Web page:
CAN MY CHILD/STUDENT START RPM IF HE/SHE CAN’T READ?
Yes! Students do not need to be able to read to start RPM. RPM is a way of teaching. Learning how to spell and read is part of it. One of the products of that teaching is communication which usually takes the form of picking from options and later spelling (whether hand-writing, pointing to letters on a letterboard, speaking, etc.). Some students come to RPM knowing how to read and some do not. RPM adapts to the age of the student, sensory system, anxieties, exposure to information. (For more on this topic see this blog.)
WHAT IF MY CHILD DOESN’T SEEM TO UNDERSTAND? CAN RPM HELP?
Yes! This is a common belief since students may behave (actions and preferences) outwardly similarly to toddlers, for example, when they are much older than that. Additionally, professionals have been telling you for years about the low functioning level of your child/student—low IQ scores, etc.
However, the testing done on students rarely accommodates and understands the imbalance or disconnect between the student’s cognitive (understanding), motor (behavior/actions) and emotions. When you deal with outliers (gifted and severe disabilities), test start to lose reliability and validity. Although we say all the time something like “he can’t feel his body” or “She is disconnected between her mind and body”—we don’t usually believe it in practice. (In other-words, we struggle to generalize this information to our instruction and interpretation of the student.)
In RPM, however, we acknowledge this and presume intelligence. We accommodate for the unique sensory needs of the student, learning style, and help the student—with prompts, letterboard position, teaching method, sensory activities etc.—to control their body so they can more accurately show their true understanding and abilities.
Teaching methods used in special education for the nonverbal or minimally verbal population, generally do not adequately address the needs of students (despite best of intentions and some great methods out there) to allow them to accurately communicate thought and be educated in a way suited to them. Remember Special Education really hasn’t been around for very long. We have made great head way, but have much further to go. We have no idea the abilities of these individuals—we really don’t know much.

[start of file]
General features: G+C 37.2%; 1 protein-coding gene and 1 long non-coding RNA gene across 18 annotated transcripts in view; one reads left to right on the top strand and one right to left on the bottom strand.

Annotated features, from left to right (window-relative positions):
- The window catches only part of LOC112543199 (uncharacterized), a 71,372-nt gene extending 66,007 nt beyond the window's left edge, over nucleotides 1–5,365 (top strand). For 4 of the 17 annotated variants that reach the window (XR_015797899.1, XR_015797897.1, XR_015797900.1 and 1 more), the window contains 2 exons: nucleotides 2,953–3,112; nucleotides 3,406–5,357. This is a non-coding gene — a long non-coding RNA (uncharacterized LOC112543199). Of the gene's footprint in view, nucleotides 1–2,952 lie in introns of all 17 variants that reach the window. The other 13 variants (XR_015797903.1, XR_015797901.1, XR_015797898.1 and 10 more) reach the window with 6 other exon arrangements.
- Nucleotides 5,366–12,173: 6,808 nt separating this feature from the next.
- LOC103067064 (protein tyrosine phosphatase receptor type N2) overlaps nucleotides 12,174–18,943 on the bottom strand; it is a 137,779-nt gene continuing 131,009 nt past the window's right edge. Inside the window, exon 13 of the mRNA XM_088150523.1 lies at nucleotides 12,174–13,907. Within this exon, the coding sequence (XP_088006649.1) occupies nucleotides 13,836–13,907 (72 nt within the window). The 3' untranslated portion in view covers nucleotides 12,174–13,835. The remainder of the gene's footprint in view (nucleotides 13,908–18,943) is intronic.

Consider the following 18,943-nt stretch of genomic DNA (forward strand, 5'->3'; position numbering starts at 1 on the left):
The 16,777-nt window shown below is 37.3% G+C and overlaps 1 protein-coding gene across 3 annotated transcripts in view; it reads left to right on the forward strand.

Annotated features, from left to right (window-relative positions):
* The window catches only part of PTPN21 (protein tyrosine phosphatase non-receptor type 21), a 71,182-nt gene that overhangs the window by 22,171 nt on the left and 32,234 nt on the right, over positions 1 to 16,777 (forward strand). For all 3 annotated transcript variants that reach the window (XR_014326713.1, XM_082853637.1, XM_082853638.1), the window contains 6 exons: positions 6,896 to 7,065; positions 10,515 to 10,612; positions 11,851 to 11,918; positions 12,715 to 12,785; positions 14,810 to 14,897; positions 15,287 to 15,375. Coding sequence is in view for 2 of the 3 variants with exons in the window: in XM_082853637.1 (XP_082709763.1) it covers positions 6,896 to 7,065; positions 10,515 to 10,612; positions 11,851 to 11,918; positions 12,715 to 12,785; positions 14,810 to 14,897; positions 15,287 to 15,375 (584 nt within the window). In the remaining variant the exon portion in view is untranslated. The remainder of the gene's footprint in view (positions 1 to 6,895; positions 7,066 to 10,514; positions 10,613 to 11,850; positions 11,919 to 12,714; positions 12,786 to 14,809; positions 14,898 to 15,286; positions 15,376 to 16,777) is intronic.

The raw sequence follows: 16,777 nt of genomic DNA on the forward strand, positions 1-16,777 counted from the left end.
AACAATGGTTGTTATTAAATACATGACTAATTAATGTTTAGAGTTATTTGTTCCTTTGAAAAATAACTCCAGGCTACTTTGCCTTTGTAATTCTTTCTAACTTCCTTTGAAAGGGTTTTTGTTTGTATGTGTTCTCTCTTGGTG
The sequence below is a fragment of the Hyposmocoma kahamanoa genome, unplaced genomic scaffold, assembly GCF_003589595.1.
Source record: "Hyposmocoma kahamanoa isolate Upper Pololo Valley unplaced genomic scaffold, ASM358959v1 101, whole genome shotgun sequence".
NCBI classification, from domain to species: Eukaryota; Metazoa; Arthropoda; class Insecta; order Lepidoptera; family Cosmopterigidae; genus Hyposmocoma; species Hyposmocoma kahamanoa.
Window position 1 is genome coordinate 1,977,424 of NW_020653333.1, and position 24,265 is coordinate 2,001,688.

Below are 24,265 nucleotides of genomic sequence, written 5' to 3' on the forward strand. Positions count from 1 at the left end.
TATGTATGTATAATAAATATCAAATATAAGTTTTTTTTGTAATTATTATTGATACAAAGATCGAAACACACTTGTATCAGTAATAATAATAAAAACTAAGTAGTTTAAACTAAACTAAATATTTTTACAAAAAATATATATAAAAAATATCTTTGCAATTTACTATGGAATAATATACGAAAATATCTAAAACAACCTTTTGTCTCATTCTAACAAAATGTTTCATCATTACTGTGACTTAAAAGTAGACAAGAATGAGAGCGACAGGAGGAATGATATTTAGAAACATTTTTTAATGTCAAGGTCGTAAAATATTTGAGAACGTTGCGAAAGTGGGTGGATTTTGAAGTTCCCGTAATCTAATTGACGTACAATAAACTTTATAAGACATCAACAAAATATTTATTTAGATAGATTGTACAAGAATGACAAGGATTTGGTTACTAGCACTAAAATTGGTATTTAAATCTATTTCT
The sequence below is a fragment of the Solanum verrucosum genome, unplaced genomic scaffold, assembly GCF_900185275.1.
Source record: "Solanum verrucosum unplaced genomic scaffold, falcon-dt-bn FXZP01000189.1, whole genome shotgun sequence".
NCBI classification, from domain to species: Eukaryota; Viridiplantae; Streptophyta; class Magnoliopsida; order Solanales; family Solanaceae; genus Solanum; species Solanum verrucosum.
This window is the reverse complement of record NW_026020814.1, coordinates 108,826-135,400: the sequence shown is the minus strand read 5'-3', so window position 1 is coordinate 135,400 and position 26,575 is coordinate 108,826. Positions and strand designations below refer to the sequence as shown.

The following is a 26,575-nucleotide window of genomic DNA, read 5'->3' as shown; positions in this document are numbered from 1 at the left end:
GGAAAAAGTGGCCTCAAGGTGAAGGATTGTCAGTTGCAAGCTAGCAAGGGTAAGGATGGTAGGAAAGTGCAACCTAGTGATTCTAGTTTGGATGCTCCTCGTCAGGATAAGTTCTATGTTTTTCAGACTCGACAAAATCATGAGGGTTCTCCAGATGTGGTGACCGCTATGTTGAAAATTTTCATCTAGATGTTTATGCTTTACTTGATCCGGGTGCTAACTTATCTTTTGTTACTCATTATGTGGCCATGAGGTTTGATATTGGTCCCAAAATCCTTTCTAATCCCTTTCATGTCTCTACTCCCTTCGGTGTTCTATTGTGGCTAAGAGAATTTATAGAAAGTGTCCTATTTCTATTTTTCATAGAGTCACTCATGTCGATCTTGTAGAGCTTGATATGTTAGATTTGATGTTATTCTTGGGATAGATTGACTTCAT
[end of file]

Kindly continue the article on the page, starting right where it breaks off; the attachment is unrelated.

As a special Educator who did RPM and for the last many years of teaching outside the school system using RPM, I have seen over and over again IQ scores of something like 10 changing to 110 after the student did RPM. (100 is an average intelligence score). That is a big switch :)
DO RPM PROVIDERS THINK MY STUDENT ALREADY KNOWS THINGS HE HASN’T BEEN EXPOSED TO?
No. In RPM, we believe students need to be taught and be exposed to information to know things. We fill in the gaps but strive to teach in an age-appropriate way.
We don’t believe all students with autism are geniuses. Some RPM students have average intelligence, some have high intelligence and a few will be a little below average—but all capable of learning and all with different high and low intelligences in different areas just like the typical population. (Acting like a toddler isn’t an indication of low intelligence. It indicates imbalances between emotions, understanding and actions and sometimes lack of exposure to concepts or sensory experiences.)
IS THERE A PRE-ASSESSMENT FOR IF MY CHILD SHOULD DO RPM?
No. We assess the student as we teach. When a student come through my door, I already presume competence/intelligence no matter what I am told about the low functioning level of your child and how much he/she really doesn’t understand. I watch the student’s hands, the way the student moves. I observe the anxiety level to figure out how to teach and interact. As I teach, I see what connections the student is making, what habits have been developed over the years (like picking both options, touching only the last one, refusal to perform) to help me know what techniques I need to use to help the student be successful. Because we want good affect—and starting with testing is one of the best ways to destroy good affect—and since RPM individualize for the student we don’t need a pre-assessment.